Transitioning Into Multifamily Investment Advisory: The First 18 Months

I have been surrounded by people involved in real estate in one way or another since I was four years old. So, when I started to consider the shift to get into real estate, I spoke and met with too many people to count or name. Through these conversations, a few trusted advisors guided me toward investment sales, and because of some of the exposure I had gained in recent years, I was drawn to multifamily investment advisory and commercial real estate.

There are many differences between my previous role, but after performing in my role for the last 18 months, there are a few that stick out. Rather than focusing on inbound leads and account management, calling out to clients and building rapport is what really makes the difference in advisory. It’s vital to have information to share with clients that is pertinent to their business plan, not just a product to provide them. In order to understand what is important to the client and their ultimate goals and business plans, you need to be constantly talking to people. It’s also vital to speak with those that support property owners; lenders, appraisers, property managers, anyone that is plugged in and can share knowledge is someone you need to engage with.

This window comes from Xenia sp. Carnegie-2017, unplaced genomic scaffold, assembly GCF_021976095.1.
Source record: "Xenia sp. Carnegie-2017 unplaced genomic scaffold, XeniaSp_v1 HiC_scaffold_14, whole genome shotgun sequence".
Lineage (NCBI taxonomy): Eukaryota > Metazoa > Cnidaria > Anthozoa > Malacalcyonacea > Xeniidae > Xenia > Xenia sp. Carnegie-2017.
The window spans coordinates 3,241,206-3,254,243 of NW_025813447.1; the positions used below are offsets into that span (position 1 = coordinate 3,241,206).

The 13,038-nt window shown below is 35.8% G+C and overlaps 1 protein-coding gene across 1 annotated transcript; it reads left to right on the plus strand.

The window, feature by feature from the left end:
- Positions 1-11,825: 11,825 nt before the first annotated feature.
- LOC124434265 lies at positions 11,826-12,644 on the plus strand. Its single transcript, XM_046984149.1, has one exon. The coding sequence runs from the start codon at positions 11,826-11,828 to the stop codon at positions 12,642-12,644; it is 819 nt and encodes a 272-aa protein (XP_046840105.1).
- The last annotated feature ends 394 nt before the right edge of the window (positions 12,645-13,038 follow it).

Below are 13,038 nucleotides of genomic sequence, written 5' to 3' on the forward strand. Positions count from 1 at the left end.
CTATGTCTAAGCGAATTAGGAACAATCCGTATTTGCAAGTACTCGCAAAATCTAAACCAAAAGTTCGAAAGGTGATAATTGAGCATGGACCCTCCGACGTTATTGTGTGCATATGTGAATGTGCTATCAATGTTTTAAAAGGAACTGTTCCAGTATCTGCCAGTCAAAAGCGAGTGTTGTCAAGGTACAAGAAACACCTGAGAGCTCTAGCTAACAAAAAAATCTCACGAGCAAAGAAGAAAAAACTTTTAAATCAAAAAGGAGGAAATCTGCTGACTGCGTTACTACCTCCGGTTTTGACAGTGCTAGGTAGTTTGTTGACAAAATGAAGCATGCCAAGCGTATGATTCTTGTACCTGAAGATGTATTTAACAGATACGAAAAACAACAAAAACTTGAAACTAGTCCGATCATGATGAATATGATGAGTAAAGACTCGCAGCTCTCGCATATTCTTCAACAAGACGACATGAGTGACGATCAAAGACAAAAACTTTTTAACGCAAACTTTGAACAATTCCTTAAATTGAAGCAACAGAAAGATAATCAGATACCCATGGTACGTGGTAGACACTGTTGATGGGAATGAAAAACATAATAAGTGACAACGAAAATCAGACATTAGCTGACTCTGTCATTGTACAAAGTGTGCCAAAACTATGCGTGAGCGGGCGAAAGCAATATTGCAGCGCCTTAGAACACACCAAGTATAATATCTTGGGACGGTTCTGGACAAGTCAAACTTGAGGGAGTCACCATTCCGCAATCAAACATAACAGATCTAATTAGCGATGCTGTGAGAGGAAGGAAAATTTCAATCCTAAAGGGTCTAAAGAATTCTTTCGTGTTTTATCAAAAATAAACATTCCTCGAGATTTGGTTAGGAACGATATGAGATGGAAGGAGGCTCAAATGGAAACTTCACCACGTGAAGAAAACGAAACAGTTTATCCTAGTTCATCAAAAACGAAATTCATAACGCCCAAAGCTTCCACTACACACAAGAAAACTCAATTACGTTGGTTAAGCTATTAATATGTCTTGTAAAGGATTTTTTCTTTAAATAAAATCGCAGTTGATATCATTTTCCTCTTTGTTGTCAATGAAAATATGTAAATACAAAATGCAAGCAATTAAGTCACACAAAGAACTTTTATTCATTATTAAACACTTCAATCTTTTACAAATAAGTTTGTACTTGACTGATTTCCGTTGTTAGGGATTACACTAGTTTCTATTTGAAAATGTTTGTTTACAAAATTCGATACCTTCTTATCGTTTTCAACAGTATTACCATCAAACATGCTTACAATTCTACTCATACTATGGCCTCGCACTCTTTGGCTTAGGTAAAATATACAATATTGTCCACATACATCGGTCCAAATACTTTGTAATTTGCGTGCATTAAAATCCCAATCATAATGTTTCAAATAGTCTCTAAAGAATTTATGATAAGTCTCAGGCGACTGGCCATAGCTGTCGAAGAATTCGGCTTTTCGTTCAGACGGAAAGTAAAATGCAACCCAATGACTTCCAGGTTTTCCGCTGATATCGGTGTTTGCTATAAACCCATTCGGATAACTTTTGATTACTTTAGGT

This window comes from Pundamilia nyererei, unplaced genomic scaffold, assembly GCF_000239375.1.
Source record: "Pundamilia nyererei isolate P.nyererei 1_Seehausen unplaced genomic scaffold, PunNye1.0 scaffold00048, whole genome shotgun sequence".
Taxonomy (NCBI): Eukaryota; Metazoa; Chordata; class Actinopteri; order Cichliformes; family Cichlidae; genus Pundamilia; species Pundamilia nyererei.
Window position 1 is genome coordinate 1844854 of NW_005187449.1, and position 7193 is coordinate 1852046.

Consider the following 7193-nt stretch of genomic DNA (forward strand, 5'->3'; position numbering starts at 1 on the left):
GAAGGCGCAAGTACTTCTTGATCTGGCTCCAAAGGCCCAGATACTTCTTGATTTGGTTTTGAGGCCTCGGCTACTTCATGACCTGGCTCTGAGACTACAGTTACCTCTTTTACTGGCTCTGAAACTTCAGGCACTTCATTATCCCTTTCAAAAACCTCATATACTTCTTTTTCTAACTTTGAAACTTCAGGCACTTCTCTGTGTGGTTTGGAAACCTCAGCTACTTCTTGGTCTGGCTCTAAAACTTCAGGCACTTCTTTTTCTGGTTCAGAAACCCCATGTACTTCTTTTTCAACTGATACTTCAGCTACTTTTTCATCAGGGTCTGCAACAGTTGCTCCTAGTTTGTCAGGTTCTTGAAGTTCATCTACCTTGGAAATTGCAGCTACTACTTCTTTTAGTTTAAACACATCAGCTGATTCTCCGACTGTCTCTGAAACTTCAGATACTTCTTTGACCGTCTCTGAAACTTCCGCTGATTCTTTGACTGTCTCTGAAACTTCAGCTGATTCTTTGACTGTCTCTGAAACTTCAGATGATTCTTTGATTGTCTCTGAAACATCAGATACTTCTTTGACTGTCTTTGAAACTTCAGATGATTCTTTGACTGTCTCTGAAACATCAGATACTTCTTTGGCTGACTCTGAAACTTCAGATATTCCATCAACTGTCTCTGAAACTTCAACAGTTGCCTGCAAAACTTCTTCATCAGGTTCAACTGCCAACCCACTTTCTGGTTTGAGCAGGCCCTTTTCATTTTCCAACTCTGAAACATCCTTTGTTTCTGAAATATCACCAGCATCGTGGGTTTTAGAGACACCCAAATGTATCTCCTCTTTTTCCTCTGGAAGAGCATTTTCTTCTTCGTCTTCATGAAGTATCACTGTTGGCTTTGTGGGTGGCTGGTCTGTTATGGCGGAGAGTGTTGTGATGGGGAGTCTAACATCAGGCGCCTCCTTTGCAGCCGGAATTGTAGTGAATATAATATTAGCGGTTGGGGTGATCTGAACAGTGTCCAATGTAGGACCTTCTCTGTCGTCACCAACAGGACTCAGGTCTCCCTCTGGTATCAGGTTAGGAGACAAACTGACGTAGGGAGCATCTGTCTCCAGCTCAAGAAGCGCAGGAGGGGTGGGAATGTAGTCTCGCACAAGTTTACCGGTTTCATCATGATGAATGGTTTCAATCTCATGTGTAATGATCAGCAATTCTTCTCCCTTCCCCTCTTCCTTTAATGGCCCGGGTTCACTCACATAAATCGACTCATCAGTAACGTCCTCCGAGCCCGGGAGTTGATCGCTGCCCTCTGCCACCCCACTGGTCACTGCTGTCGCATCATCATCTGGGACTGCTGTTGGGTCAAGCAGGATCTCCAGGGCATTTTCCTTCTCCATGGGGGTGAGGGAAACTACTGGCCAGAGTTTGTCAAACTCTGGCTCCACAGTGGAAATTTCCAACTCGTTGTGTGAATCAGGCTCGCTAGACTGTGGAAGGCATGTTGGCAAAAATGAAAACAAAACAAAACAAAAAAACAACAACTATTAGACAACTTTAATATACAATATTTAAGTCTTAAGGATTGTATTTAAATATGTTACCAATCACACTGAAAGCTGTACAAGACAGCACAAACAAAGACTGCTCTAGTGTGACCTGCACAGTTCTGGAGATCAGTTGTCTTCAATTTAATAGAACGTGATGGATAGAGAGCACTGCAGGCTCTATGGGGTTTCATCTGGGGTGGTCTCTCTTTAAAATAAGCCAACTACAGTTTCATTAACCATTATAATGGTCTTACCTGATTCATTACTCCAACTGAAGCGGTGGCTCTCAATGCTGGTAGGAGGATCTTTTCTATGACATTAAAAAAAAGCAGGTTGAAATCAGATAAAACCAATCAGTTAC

Though there are some key differences, the similarities I have seen between my previous role and advisory have allowed me to apply previous lessons learned to the multifamily investment advisory industry. Regardless of industry or role, if you’re working with clients, you put your clients’ needs first. This includes providing advice that benefits them, even if it means being a free consultant. Relationships and trust are king, and by being in the know regarding the industry and marketplace, you make yourself an asset to your clients.

I’ve grown exponentially in my role as an advisor over the last 18 months, and have grown to learn what it really means to be an advisor. This is something that is discussed at Kiser Group frequently. Some of the most meaningful and important conversations come from people I may never transact with, and that is perfectly okay. Knowledge is power and having a network of trusted people in the industry to exchange information with is key. The role of an advisor is not just about closing deals. It’s about understanding the market, where it’s headed, and providing that meaningful information to clients. What it means to be an advisor is a lesson that we continue to learn and grow in every day.

Advisory is not for the faint of heart, sales in general is not. Getting your business off the ground and building a strong clientele takes time and consistency. At the end of the day, relationships and execution are what matter- and you need the relationships to get to the execution. I learned this in my previous role, and I have seen it proven true in advisory. 

Blog written by Jeff Leibovich.


Kiser Group Staff